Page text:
Joseph E. (Joseph Emerson) Worcester.

A primary pronouncing dictionary of the English language : with vocabularies of classical, Scripture, and modern geographical names online

. (page 45 of 61)
Online LibraryJoseph E. (Joseph Emerson) WorcesterA primary pronouncing dictionary of the English language : with vocabularies of classical, Scripture, and modern geographical names → online text (page 45 of 61)
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Slab'ber, v. a. &, n. to smear ; to slaver.

Slack, a. not tense ; loose ; remiss.

Slack, V. a. to loosen, relax, slacken.

Slack, V. n. to become slack ; to abate.

Slack, n. coal broken in small parts.

Slack'en, (slak'kn) v. a. to relax, slack.

Slack'en, v. ii. to be remiss ; to flag.

Slack'ness, n. state of being slack.

Slag, n. dross or recrement of metal.

Slain, (slan) p. from Slay.

Slake, V. a. to quench : — to deprive of
cohesion, as lime ; to slack.

Slam, ?;. a. to shut hard ; to crush.

Slam, n. a violent blow ; a bang. [fame.

SlSn'der, v. a, to censure falsely, de-

SlSn'der, n. defamation ; calumny.

SlSn'der-ous, a. containing slander.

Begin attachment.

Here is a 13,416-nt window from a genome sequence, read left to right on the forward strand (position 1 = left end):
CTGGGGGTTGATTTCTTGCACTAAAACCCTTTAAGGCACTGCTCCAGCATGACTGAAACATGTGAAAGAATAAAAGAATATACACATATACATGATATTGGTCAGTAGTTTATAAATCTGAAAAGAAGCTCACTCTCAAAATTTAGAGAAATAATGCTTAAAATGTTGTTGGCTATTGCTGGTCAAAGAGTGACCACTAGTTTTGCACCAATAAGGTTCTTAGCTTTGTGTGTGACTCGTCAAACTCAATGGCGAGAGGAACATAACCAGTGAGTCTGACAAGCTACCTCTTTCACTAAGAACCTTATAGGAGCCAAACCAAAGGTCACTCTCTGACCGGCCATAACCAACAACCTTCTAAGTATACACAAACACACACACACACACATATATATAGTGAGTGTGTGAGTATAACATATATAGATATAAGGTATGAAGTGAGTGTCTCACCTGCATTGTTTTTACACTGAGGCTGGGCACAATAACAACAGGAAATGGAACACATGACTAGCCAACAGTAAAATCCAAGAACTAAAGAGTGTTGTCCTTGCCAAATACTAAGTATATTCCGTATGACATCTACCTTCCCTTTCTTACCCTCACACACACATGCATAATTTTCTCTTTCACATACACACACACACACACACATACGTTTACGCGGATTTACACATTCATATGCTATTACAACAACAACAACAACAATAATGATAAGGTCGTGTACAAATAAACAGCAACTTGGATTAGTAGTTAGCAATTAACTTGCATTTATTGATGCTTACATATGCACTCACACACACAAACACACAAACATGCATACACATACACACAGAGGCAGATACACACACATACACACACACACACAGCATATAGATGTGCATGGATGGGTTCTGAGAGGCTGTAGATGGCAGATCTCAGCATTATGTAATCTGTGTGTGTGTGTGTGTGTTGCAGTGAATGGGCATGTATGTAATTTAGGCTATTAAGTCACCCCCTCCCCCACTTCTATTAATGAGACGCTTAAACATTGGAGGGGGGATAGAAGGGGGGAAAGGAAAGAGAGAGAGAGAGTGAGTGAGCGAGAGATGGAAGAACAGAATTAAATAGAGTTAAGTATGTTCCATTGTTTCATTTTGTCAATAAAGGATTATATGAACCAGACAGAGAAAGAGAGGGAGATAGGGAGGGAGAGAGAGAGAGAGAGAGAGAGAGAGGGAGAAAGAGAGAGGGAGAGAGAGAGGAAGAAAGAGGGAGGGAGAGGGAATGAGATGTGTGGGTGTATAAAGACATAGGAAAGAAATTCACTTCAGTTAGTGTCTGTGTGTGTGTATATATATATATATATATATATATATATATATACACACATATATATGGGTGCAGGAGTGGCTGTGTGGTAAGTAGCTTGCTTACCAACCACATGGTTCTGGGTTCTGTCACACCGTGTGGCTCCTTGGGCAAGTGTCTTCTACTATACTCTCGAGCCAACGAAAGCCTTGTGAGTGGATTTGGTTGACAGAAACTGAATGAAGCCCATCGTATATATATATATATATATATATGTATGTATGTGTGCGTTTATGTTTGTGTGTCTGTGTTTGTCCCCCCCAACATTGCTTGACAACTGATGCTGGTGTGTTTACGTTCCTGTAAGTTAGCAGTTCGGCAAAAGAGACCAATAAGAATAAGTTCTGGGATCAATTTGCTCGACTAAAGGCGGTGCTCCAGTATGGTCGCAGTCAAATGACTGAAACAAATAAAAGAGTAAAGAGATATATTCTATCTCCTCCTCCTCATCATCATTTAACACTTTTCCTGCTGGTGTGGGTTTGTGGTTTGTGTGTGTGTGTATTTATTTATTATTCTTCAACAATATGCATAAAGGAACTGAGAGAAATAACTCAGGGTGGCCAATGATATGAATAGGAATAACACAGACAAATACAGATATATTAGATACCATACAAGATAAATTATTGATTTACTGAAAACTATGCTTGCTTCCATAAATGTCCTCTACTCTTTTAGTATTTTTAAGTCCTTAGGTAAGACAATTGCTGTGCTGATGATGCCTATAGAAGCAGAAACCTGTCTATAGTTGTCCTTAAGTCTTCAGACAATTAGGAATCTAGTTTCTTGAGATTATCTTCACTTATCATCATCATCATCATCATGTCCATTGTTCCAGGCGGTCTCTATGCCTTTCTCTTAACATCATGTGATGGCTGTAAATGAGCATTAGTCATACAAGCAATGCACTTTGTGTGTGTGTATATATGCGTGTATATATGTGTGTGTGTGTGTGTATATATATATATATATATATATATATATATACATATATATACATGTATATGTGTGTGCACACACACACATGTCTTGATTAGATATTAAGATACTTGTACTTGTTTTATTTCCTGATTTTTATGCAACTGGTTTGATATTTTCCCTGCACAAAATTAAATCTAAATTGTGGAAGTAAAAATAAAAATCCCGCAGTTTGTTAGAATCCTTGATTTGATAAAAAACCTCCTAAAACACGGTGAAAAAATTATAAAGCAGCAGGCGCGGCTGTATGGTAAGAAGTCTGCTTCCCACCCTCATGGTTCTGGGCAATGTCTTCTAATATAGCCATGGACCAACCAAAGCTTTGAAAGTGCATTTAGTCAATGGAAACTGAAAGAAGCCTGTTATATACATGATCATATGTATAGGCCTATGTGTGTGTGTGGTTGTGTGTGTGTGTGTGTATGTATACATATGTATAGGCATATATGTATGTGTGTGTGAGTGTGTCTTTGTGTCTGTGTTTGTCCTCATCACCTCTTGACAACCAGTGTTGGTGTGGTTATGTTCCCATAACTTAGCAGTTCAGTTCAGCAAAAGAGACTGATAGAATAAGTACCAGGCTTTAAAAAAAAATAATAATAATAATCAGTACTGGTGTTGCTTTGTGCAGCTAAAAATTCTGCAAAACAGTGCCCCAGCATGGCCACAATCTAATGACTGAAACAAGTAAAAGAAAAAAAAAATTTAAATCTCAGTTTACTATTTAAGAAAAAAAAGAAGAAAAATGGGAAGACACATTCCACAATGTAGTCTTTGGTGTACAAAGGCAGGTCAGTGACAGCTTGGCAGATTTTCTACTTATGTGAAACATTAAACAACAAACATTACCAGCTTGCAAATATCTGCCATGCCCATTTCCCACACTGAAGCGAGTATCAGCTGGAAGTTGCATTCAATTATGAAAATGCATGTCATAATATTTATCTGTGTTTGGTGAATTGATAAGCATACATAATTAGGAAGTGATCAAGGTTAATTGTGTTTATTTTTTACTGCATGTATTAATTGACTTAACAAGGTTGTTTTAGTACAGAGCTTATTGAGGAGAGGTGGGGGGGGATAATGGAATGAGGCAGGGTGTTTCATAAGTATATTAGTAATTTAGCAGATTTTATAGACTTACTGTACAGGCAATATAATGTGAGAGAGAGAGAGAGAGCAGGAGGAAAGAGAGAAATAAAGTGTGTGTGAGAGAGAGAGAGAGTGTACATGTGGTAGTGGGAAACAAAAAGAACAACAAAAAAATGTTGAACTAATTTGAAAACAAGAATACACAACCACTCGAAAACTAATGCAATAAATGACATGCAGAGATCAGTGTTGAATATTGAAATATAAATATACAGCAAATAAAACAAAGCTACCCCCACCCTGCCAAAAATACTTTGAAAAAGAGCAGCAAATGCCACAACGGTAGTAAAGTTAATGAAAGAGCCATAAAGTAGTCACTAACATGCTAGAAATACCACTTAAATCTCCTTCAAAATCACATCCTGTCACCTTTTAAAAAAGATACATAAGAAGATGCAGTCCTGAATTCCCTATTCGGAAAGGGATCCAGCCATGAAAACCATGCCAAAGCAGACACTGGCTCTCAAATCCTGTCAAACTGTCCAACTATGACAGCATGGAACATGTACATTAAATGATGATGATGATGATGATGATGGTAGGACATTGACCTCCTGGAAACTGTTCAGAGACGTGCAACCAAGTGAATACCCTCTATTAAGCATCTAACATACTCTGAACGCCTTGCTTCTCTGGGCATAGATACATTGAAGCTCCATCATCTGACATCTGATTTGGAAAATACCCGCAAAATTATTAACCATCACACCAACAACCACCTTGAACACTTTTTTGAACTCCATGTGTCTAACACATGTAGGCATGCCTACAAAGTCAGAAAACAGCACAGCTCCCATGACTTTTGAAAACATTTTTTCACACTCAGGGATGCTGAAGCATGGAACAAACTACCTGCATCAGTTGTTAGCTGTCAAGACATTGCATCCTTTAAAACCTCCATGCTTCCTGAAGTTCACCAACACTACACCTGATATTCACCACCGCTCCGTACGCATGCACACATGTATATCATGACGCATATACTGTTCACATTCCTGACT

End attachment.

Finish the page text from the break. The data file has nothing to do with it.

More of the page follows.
Slang, n. low, vulgar language ; cant.

SlSnt, V. a. to turn aslant ; to slope.

SlSnt'ing, a. oblique; sloping.

Slap, n. a blow with the hand open.

Slap, V. a. to strike with the open hand.

Slash, V. a. to cut with long cuts.

Slash, V. 71. to cut or strike at random.

Slash, n. a long cut ; a cut in cloth.

Slat, n. a narrow piece of timber.

Slate,re.a stone : — a thin plate of stone.

Slate, V. a. to cover with slate ; to tile.

Slat'tern, n. an untidy woman ; a slut.

Slat'tern-ly, a. not clean ; awkward.

Sla'ty, a. having the form of slate.

Sia.ugh'ter, (siaw'ter) n. destruction ;
butchery. [kill.

SlsLugh'ter, (slaw'ter) v. a. to slay ; to

61augh'ter-er, (slEiw'ter-er) n. a killer.

Slaugh'ter-house, (slaw'ter-hous) n. a
house in which beasts are killed.

Slaugh'ter-ous, (sl§,w'-) a. destructive.

Slave, 11. one who is subject to the
will of another; a bondman.

Slav'er, n. one who slaves ; slave-ship.

Slav'er, n. spittle running from the
mouth ; drivel.

Slav'er, v. to emit spittle ; to slabber.

Slav'9r-y_,w. state of a slave ; servitude.

Blave'-trade, n. the traffic in slaves.

Slav'jsh, a. servile; mean; base.

Slay, (sla) v. a. [i. slew ; p. slain ;] to
kill ; to destroy ; to butcher.

Slay'er, n. a killer ; a destroyer.

Sleave, n. silk or thread untwisted.

Sleave, v. a. to separate into threads.